The President Yoweri Kaguta Musevenio interacts with Tanzanian President John Pombe Magufuli shortly after the bilateral meeting at the Arusha state lodge in Tanzania on Tuesday February 30, 2016. File Photo.

President Yoweri Museveni has congratulated his Tanzanian counterpart  John Pombe Magufuli upon being declared winner of the just-concluded elections.

Magufuli won a resounding election with 84 per cent of the votes in a poll his main rival said was riddled with irregularities such as ballot box stuffing.

“Congratulations to His Excellency John Pombe Magufuli and Chama Cha Mapinduzi Party on the resounding victory in the just-concluded elections. Uganda looks forward to working even more closely with you and the people of Tanzania to deepen our social, economic and political ties. Hongera!” Museveni said

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“The commission declares John Magufuli of CCM (Chama Cha Mapinduzi) who garnered the majority of votes as the winner in the presidential seat.” said commission chairman Semistocles Kaijage.

Voter turnout was 50.7 per cent from more than 29 million voters, with over 260,000 votes declared invalid.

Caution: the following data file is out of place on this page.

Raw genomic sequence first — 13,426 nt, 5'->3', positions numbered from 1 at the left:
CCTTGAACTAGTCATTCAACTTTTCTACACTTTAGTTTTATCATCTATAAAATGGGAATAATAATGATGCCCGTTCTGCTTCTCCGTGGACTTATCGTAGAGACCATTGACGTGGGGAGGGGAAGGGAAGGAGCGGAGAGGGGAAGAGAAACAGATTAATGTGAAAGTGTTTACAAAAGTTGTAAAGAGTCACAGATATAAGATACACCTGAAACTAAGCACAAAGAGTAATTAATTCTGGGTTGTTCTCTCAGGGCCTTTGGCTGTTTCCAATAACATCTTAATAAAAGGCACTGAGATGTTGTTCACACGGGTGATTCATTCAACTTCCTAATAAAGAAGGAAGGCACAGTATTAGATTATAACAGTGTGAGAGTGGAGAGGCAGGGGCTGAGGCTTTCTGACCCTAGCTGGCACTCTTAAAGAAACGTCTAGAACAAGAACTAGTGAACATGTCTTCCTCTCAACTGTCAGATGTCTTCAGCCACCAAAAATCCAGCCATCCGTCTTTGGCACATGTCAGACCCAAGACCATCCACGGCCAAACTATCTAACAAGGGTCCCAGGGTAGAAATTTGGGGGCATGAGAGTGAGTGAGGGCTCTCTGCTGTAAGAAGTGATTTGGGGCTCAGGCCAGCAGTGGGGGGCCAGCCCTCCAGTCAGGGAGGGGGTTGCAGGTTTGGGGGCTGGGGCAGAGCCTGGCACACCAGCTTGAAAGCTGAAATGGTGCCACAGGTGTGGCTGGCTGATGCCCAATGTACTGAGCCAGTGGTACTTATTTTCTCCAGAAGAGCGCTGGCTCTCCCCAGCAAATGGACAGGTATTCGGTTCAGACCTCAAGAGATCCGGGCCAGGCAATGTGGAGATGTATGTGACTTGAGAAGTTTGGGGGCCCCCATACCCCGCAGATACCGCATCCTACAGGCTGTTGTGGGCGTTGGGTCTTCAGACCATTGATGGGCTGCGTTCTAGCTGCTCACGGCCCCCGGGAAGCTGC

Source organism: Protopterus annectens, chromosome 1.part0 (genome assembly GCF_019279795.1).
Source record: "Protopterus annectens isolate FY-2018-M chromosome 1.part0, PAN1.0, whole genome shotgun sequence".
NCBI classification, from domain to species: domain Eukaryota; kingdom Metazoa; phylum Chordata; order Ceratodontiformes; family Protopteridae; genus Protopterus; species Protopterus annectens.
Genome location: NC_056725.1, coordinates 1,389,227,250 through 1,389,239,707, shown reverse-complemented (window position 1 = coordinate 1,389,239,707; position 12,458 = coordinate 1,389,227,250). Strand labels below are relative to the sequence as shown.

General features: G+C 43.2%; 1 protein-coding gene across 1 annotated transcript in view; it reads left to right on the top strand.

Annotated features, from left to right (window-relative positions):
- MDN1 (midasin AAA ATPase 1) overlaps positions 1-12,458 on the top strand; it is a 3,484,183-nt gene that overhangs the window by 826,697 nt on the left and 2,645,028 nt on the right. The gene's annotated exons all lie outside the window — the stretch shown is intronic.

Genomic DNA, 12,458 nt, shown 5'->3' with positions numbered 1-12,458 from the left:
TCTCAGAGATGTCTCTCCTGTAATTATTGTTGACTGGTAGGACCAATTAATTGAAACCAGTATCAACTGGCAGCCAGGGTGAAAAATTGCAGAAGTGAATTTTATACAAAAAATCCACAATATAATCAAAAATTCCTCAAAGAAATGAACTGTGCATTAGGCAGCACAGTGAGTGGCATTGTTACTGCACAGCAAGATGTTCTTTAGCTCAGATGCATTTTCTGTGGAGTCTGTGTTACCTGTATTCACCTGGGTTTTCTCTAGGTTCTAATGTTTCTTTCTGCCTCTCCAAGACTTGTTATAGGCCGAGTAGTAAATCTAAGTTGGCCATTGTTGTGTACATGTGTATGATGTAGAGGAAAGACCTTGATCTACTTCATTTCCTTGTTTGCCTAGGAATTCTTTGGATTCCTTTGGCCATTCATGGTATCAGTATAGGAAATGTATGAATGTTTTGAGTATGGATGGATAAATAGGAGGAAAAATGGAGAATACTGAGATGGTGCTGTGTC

No final results were given for the parliamentary results however Magufuli’s ruling CCM had earlier won all but two seats, with around 200 of 264 parliamentary seats announced.

In 2015, Magufuli won with only 58 percent of the vote.

Lissu, who returned to Tanzania in July after three years abroad recovering from 16 bullet wounds sustained in an assassination attempt, declared that the results coming in were ‘illegitimate’ and urged his supporters to demonstrate peacefully, asking the international community not to recognise the outcome.

“Whatever happened yesterday was not an election, and thus we do not recognise it. We do not accept the result,” Lissu told reporters, saying opposition election monitors had been barred from entering polling stations and faced other interference.

“What is being presented to the world is a complete fraud. It is not an election.”

The US Assistant Secretary of State for African Affairs, Tibor Nagy, said; “we remain deeply concerned about reports of systematic interference in the democratic process. We continue to review credible allegations of the use of force against unarmed civilians,” he said in a tweet.